I was born in Houston, Texas in July of 1963. My mom and dad were very good parents. I had a pretty typical upbringing, whatever that means. I am the youngest of three with an older brother and sister.
We went to a large, evangelical, conservative Southern Baptist church as a family. I was very involved in the youth groups growing up. I consider this both a blessing and a curse but I don’t have anything but fond memories of the experience. However, I do think what I learned in the church skewed my view of the world and gave me a very limited and narrow perspective on most subjects. This is something that’s changed as I’ve gotten older and while I’m very thankful for my roots, I'm also very happy my perspectives have broadened.
One of the things that impacted my life a great deal was when my father died as a result of a heart attack when I was about 12 years old. I will always remember him as a dad who was very demonstrative in his love for me and my family, telling me often how proud he was of me and encouraging me to pursue and focus on the things I really wanted. I’m not sure I have fully followed his advice, but I think about these things often. My mom raised me from that point on alone and she will always be my hero for how she sacrificed for me.
Around the age of 15 or 16, I seemed destined to enter church ministry and did so immediately following high school. After some stints at small Baptist churches in Texas, I came out to California in 1989 to work at Saddleback Church. Eventually I became the High School pastor and worked with Rick Warren for three years before being unceremoniously replaced by Doug Fields. At the time I was disappointed but I look back on it now as a good turning point in my life. Saddleback style of ministry did enough damage in three years and I’m thankful I only drank that kool-aid for a brief period of my life before seeing it for what it really was – a very ego-driven (not purpose-driven) form of ministry.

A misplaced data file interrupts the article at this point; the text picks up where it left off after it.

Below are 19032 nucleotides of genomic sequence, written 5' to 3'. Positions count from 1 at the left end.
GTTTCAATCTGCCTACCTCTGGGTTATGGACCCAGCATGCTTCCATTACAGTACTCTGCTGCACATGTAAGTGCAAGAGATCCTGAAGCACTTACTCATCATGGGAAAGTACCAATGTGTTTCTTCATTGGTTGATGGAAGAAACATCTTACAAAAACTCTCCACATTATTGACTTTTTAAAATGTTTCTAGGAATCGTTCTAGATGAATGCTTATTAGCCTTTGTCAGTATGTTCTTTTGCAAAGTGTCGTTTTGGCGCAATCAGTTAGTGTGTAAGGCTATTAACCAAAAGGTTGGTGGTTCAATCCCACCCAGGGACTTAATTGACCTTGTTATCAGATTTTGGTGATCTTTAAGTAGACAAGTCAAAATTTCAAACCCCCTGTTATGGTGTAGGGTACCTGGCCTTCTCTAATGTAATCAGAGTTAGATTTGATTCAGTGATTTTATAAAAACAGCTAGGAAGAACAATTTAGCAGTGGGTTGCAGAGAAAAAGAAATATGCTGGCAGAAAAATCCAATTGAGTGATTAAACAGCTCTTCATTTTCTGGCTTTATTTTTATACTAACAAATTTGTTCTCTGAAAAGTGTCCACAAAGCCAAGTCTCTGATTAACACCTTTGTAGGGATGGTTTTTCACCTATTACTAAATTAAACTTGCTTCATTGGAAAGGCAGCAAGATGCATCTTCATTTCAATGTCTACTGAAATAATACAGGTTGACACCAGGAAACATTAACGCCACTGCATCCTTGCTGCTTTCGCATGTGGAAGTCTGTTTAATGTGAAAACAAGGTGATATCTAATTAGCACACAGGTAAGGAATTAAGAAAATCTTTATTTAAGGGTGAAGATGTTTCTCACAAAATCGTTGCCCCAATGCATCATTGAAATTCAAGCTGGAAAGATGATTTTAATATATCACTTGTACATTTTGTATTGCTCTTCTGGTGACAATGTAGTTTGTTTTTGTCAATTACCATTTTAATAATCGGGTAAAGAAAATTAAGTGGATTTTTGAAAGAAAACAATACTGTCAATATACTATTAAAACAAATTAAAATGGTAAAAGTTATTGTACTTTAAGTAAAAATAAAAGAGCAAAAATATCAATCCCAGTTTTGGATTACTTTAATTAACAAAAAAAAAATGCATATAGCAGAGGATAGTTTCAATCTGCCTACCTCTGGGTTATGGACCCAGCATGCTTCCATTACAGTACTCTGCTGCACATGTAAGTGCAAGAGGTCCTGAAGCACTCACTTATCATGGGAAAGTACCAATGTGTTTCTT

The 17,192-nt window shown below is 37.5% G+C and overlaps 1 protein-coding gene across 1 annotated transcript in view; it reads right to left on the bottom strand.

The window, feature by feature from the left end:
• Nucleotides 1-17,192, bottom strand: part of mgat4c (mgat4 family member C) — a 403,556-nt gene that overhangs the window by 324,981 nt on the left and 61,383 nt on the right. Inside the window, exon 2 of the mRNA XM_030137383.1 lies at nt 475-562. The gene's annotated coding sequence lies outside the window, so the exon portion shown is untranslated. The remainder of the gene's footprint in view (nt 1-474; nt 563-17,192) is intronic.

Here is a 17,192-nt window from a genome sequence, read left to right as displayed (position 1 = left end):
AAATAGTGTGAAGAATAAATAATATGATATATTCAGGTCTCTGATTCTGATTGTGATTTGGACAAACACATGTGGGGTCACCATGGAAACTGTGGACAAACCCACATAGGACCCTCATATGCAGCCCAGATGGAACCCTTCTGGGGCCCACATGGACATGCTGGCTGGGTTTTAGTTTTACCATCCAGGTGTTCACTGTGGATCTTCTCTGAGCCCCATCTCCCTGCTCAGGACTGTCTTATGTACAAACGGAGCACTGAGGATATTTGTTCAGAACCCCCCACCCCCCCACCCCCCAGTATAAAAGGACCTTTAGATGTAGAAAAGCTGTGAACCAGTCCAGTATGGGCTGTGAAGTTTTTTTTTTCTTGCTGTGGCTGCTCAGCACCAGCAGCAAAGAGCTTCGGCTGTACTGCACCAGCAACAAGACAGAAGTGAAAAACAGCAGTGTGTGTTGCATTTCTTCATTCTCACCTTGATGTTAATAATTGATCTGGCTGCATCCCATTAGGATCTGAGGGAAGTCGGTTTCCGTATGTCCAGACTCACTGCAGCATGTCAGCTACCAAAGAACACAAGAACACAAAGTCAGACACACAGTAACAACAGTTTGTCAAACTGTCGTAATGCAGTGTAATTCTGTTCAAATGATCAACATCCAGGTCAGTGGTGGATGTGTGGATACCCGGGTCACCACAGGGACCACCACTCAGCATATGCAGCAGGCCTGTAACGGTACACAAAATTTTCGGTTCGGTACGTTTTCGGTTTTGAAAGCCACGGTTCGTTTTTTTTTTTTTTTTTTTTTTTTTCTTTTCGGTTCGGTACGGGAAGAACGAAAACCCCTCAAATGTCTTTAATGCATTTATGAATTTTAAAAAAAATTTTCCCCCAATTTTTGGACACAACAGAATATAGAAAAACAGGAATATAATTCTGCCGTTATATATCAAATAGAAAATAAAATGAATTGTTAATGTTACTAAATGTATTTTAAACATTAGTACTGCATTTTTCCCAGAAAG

I moved from bad to worse when I was shipped to a church in Colorado for a year. It was so bad I’ve blocked it from my memory for the most part. I knew after this experience in Colorado that I no longer wanted to work in the church, but I just didn’t know how to get out since it was pretty much all I knew how to do.
In 1993 I returned to work at a church in Orange County and worked with Tim Timmons who I credit for restoring what little faith I had in pastors and churches. I’m thankful for the six years I worked there because as down as I am on the church as a whole, it could have been a lot worse without Tim’s style of leadership and ministry. That job ran it’s course after about six years and I left in 1999.
Church work had finally lost its appeal and I was looking for a drastic change. Through a network of friends and relationships I was able to get into business and start a career for myself in the technology field. I worked for someone else for four years and then ran my own business for two more years before settling in where I am at my current company since January of 2006.
I no longer have any affiliations with the church. Further, if you want to know me you need to know that I no longer adhere to the belief system I grew up with or held as a pastor. If you want to know why, I’m sure it will come out as I write here or elsewhere but most of it boils down to what is true for me. Christianity no longer fits in that category. I can’t fake a belief that doesn’t exist.
Most importantly and above all, I have two sons and they are the core of my life. Also, I am in the midst of a relationship (since June 2009) with someone, now my wife, who has helped me become the man I should have been many years ago.
I am Steve.
Originally written Jan 2011. Edited Mar 2017.